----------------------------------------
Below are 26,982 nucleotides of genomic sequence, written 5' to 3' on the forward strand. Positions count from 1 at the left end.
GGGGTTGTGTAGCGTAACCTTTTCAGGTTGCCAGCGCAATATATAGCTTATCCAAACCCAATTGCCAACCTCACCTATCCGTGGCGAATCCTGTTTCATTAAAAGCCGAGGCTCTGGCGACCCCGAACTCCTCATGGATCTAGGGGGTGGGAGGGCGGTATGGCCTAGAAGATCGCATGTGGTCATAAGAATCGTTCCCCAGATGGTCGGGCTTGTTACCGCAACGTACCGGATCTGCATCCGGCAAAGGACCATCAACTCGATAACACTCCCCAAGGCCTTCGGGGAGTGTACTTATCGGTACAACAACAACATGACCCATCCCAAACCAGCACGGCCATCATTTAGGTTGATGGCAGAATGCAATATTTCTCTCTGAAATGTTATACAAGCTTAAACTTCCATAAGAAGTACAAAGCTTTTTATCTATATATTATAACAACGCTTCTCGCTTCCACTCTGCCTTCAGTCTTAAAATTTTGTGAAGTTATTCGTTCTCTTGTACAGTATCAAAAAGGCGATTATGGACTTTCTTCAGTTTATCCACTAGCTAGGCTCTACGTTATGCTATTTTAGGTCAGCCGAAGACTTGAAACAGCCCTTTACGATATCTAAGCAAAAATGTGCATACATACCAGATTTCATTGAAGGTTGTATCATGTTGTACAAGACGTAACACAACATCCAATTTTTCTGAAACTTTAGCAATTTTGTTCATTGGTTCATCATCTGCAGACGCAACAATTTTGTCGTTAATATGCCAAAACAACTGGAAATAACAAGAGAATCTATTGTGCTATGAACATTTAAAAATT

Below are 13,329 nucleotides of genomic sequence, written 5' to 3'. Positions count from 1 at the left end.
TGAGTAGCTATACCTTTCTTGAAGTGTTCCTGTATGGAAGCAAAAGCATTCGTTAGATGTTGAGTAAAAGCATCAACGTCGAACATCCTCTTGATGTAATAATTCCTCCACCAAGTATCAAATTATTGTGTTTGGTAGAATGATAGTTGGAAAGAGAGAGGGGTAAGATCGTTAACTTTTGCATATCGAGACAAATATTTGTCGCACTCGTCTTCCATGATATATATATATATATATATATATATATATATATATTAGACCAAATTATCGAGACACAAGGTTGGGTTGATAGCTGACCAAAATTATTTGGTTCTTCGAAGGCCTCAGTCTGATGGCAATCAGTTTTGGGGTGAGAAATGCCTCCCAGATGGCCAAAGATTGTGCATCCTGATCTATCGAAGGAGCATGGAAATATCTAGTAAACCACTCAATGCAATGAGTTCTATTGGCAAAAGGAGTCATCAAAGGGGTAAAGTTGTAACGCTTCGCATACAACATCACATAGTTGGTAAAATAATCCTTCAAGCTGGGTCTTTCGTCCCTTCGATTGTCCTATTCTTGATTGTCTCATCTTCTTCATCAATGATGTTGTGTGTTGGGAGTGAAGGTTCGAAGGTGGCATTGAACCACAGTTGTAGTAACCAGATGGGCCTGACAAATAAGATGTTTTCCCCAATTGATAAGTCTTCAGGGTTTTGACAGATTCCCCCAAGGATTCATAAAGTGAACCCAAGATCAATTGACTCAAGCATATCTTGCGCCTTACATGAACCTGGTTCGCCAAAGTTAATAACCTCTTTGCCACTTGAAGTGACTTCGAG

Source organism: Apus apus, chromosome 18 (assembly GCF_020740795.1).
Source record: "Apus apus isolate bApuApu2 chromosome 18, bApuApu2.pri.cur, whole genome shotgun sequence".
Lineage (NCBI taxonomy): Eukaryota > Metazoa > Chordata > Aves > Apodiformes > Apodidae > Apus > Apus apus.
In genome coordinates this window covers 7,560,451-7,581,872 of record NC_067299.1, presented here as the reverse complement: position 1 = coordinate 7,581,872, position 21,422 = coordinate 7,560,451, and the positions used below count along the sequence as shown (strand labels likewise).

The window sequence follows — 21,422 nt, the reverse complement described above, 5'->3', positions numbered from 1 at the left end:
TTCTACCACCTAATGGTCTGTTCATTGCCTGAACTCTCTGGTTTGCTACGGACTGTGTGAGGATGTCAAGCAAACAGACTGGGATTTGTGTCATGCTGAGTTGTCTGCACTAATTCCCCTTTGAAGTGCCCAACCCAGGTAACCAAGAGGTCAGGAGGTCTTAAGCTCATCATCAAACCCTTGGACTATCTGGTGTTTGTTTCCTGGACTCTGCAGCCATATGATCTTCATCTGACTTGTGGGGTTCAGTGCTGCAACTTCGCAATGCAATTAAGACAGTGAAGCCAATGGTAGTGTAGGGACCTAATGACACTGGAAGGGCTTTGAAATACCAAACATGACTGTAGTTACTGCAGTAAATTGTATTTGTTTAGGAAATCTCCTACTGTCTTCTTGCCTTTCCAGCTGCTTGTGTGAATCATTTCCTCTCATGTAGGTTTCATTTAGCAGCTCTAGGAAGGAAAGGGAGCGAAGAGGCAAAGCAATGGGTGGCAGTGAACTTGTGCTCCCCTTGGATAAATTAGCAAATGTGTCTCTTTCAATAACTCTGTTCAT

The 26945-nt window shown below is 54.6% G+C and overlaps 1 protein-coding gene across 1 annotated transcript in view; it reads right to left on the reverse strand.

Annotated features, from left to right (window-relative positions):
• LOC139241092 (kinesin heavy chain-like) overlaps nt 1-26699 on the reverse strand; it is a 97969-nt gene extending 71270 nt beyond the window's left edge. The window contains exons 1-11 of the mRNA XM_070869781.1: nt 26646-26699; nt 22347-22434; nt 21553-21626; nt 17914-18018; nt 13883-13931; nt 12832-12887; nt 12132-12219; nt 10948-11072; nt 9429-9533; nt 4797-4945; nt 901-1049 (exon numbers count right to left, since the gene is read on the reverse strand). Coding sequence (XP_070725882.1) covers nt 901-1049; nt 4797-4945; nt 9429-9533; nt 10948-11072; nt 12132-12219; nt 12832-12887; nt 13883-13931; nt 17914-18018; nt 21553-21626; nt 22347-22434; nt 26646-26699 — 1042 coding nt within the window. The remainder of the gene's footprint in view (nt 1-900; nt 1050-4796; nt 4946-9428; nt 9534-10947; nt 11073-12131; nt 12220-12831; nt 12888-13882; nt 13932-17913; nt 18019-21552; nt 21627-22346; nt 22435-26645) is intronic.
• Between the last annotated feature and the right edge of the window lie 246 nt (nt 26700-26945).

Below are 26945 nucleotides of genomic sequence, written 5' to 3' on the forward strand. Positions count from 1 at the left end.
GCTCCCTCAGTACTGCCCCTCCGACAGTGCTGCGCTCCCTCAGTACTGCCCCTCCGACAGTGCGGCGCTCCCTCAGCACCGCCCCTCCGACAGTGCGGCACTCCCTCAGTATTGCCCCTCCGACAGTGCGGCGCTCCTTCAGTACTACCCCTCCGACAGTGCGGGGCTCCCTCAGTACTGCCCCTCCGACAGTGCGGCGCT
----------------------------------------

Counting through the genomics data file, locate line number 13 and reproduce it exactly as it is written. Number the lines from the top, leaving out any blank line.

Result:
• LOC139241092 (kinesin heavy chain-like) overlaps nt 1-26699 on the reverse strand; it is a 97969-nt gene extending 71270 nt beyond the window's left edge. The window contains exons 1-11 of the mRNA XM_070869781.1: nt 26646-26699; nt 22347-22434; nt 21553-21626; nt 17914-18018; nt 13883-13931; nt 12832-12887; nt 12132-12219; nt 10948-11072; nt 9429-9533; nt 4797-4945; nt 901-1049 (exon numbers count right to left, since the gene is read on the reverse strand). Coding sequence (XP_070725882.1) covers nt 901-1049; nt 4797-4945; nt 9429-9533; nt 10948-11072; nt 12132-12219; nt 12832-12887; nt 13883-13931; nt 17914-18018; nt 21553-21626; nt 22347-22434; nt 26646-26699 — 1042 coding nt within the window. The remainder of the gene's footprint in view (nt 1-900; nt 1050-4796; nt 4946-9428; nt 9534-10947; nt 11073-12131; nt 12220-12831; nt 12888-13882; nt 13932-17913; nt 18019-21552; nt 21627-22346; nt 22435-26645) is intronic.